Monday 20 February 2012

Milestone in US-Singapore relations

Strategic Partnership Dialogue elevates discourse and bilateral ties to a higher level
By David Adelman, Published The Sunday Times, 19 Feb 2012

Singapore is often described as a country punching above its weight. And that is certainly true with regard to US-Singapore relations.

Going from strength to strength, recent developments have moved our bilateral relationship up a weight class. A few days ago, I returned from Washington, DC where we launched the US-Singapore Strategic Partnership Dialogue (SPD) during a week when bilateral relations between our two countries received more attention than at any other time in recent history.

The SPD promises to profoundly elevate US-Singapore relations. The United States participates in strategic dialogues with many countries, but few carry the significance of the one launched with Singapore. The Feb1 signing of the SPD by US Secretary of State Hillary Clinton and Singapore Foreign Minister K. Shanmugam gives testament to the strengthening US engagement in Asia that has been on full display over the last few years.

US-Singapore relations are multi-faceted and have historically rested on the twin pillars of security and trade. Leaders in both countries, however, have recognised the need for a third pillar establishing an elevated political and economic dialogue for purposes of ensuring that our mutual interests are protected over the long term.

As the world looks to Asia as an engine for growth and development, new, non-traditional challenges are emerging, including trans-national terrorism, the proliferation of weapons of mass destruction, critical environmental issues including climate change, and the need for preparedness to respond to large-scale disasters. The SPD provides that we will develop mechanisms to address these challenges as well as to proactively cooperate to promote values we share, such as protecting diversity and respecting the rule of law.

Importantly, the SPD also gives us a regular and institutionalised process by which we will discuss cooperation in the emerging Asian architecture, including at the East Asia Summit, with Asean, and at Apec and other regional organisations.

Perhaps the best evidence that the SPD moves the relationship to a new level came in our first meeting when we agreed to jointly extend technical assistance to developing countries, beginning with the Lower Mekong countries. This agreement extends our cooperation regionally, opening new areas of collaboration ranging from public health and education to economic development.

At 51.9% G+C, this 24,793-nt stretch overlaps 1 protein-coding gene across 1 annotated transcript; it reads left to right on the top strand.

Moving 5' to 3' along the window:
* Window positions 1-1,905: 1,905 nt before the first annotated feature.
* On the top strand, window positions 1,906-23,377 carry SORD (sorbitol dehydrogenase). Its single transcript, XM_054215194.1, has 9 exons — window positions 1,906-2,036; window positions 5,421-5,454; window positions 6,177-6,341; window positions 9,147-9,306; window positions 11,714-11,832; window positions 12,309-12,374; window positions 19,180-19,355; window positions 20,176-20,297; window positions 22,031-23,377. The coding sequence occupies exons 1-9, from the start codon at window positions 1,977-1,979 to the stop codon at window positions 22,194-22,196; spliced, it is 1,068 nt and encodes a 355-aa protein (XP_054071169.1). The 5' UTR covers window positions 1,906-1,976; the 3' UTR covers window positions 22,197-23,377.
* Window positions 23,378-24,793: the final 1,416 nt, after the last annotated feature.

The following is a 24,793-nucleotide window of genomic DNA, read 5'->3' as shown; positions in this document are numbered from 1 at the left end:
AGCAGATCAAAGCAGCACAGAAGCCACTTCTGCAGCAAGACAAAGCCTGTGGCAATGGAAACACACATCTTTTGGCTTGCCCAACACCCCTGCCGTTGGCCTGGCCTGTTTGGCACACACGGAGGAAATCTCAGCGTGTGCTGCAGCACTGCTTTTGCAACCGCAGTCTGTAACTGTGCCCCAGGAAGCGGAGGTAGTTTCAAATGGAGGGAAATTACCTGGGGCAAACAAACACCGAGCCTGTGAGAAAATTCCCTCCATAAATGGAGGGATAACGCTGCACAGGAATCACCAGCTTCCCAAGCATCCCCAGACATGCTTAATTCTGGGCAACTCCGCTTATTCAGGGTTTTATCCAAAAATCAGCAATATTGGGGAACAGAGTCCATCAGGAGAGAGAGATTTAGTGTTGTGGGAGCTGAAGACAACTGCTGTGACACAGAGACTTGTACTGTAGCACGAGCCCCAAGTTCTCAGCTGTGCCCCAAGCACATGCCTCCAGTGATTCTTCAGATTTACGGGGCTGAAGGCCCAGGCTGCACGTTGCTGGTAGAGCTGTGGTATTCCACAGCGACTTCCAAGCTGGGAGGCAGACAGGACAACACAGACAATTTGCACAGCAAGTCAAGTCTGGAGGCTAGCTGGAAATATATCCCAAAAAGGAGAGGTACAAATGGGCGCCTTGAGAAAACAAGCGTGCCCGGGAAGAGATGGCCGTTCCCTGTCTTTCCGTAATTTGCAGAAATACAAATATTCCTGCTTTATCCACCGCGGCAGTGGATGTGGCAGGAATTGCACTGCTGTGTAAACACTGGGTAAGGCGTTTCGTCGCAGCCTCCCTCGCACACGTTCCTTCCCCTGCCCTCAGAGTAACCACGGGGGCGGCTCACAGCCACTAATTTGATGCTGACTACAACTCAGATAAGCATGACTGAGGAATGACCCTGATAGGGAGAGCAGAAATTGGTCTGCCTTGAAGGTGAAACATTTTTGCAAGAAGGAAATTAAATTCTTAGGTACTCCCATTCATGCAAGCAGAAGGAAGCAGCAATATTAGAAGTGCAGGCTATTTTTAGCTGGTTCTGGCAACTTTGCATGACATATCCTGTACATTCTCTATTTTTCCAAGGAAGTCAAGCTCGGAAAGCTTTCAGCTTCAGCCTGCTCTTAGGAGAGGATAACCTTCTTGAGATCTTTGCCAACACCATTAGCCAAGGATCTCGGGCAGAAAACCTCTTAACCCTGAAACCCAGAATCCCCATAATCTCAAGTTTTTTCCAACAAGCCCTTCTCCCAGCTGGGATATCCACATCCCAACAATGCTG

The inaugural meeting also demonstrated that the SPD will result in action. At the SPD signing on Feb1, the United States announced its acceptance of Singapore as a full partner under the Hague Convention on the Civil Aspects of International Child Abduction. The protection of the rights of children and their parents is precisely the type of issue on which close partners should collaborate. An annual dialogue will provide an impetus for bringing outstanding issues such as this to conclusion.

Of course, there was more to the last week in Washington than the SPD. Minister for Education Heng Swee Keat met with US Secretary of Education Arne Ducan and signed a Memorandum of Understanding providing for greater cooperation on educational issues. This important agreement enhances one of the strongest aspects of our relationship, educational exchanges.

Additionally, Second Minister for Trade and Industry S. Iswaran met with US Trade Representative Ron Kirk to discuss progress on the Trans-Pacific Partnership trade agreement negotiations, and in his capacity as the Law Minister, Mr Shanmugam met with US Attorney-General Eric Holder.

The week culminated with a most impressive 'Singapore Conference', hosted by the Centre for Strategic and International Studies. The list of speakers reads like a Who's Who in South-east Asian policy. For an entire day, many of the brightest Singaporean and US officials, thought leaders, business executives and journalists focused on our strategic relations, candidly and critically addressing topics ranging from the political changes taking place in Singapore to cooperation between Singapore and the United States on regional and global priorities.

This was an important week for our relationship, both looking back and moving forward. Years from now, the SPD and the other events of February will be remembered as milestones marking a turning point in the growth of US-Singapore relations.

The writer is the United States Ambassador to Singapore.

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